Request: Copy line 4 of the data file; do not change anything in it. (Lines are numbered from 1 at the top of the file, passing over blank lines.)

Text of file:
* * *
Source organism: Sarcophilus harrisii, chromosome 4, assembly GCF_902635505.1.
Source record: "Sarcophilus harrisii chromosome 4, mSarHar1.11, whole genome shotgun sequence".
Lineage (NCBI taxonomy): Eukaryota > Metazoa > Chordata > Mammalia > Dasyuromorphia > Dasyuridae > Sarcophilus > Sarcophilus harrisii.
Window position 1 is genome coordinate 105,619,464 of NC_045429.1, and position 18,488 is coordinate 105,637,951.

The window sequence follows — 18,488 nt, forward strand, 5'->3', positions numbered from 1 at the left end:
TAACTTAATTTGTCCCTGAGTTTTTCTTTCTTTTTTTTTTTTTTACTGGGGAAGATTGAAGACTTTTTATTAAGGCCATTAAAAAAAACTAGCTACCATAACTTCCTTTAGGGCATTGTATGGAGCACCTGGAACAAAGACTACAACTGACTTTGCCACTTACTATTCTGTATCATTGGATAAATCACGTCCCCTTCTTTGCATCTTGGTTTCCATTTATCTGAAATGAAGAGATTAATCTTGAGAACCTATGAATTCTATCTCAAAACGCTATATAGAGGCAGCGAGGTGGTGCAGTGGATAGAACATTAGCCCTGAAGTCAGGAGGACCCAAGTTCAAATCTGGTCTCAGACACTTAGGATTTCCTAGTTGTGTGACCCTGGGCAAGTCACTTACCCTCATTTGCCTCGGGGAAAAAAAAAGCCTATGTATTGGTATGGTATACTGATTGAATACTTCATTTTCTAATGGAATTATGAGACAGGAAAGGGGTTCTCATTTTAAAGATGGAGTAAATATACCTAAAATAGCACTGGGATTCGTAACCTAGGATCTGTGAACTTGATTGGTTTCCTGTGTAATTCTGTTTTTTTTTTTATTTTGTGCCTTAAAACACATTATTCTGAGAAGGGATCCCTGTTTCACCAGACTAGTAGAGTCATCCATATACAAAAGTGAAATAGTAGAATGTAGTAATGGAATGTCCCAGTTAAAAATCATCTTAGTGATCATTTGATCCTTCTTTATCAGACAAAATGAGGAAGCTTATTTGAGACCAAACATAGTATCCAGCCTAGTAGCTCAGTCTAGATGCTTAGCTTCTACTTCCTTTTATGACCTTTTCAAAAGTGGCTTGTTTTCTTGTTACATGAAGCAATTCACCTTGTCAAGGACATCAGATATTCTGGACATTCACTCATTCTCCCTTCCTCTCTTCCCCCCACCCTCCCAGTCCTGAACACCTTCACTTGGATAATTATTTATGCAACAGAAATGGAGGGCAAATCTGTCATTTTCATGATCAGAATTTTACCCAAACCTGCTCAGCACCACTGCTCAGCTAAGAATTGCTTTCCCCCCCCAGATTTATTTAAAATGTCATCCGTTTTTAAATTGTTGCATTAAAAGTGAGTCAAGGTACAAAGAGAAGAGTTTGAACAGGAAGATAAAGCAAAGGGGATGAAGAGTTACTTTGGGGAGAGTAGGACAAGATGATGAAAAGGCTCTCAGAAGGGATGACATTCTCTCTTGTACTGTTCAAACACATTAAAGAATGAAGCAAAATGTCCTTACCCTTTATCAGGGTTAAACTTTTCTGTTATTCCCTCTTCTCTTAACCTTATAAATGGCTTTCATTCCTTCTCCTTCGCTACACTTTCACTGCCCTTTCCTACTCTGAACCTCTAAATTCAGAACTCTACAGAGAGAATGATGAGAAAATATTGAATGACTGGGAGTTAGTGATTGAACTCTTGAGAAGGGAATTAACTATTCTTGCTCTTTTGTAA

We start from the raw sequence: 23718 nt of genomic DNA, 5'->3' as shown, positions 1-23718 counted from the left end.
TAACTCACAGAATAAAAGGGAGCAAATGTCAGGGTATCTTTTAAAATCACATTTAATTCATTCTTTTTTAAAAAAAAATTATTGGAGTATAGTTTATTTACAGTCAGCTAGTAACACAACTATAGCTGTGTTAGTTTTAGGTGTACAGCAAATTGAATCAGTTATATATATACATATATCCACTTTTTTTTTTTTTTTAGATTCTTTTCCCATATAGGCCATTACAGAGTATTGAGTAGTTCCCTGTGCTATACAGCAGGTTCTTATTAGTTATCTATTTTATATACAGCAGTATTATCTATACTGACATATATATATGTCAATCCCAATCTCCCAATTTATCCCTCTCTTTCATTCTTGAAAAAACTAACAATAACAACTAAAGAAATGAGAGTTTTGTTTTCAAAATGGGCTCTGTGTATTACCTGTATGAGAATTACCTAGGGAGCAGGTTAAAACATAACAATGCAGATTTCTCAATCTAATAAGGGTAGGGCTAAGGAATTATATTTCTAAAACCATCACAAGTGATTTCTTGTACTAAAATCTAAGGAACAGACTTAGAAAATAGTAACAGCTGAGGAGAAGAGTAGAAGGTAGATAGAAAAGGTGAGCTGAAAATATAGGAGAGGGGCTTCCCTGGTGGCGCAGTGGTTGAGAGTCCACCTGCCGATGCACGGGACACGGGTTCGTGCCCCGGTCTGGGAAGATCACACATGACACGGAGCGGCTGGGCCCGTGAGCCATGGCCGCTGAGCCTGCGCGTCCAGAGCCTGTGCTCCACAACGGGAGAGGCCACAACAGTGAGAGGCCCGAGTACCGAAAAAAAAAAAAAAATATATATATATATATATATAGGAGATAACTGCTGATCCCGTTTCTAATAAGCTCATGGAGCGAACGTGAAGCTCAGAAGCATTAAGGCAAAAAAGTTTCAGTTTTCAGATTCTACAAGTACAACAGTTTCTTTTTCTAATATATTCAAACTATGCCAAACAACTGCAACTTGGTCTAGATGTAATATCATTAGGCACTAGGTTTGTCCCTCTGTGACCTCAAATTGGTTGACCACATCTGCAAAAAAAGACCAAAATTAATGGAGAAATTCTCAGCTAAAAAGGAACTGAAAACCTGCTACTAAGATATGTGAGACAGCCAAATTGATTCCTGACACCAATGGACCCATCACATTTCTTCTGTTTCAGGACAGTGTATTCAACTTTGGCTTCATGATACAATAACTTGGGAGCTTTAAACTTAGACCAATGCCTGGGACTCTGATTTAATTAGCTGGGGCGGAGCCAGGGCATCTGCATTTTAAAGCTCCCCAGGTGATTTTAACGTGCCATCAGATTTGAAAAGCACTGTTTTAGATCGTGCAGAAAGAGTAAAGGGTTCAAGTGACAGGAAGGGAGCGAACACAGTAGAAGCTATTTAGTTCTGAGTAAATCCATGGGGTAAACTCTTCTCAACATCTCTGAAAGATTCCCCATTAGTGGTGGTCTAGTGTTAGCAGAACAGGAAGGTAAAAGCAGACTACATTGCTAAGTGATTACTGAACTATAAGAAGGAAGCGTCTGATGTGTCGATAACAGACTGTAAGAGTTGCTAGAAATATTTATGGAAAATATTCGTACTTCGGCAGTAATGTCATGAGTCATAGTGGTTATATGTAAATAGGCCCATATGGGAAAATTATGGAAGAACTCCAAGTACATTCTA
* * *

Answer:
Window position 1 is genome coordinate 105,619,464 of NC_045429.1, and position 18,488 is coordinate 105,637,951.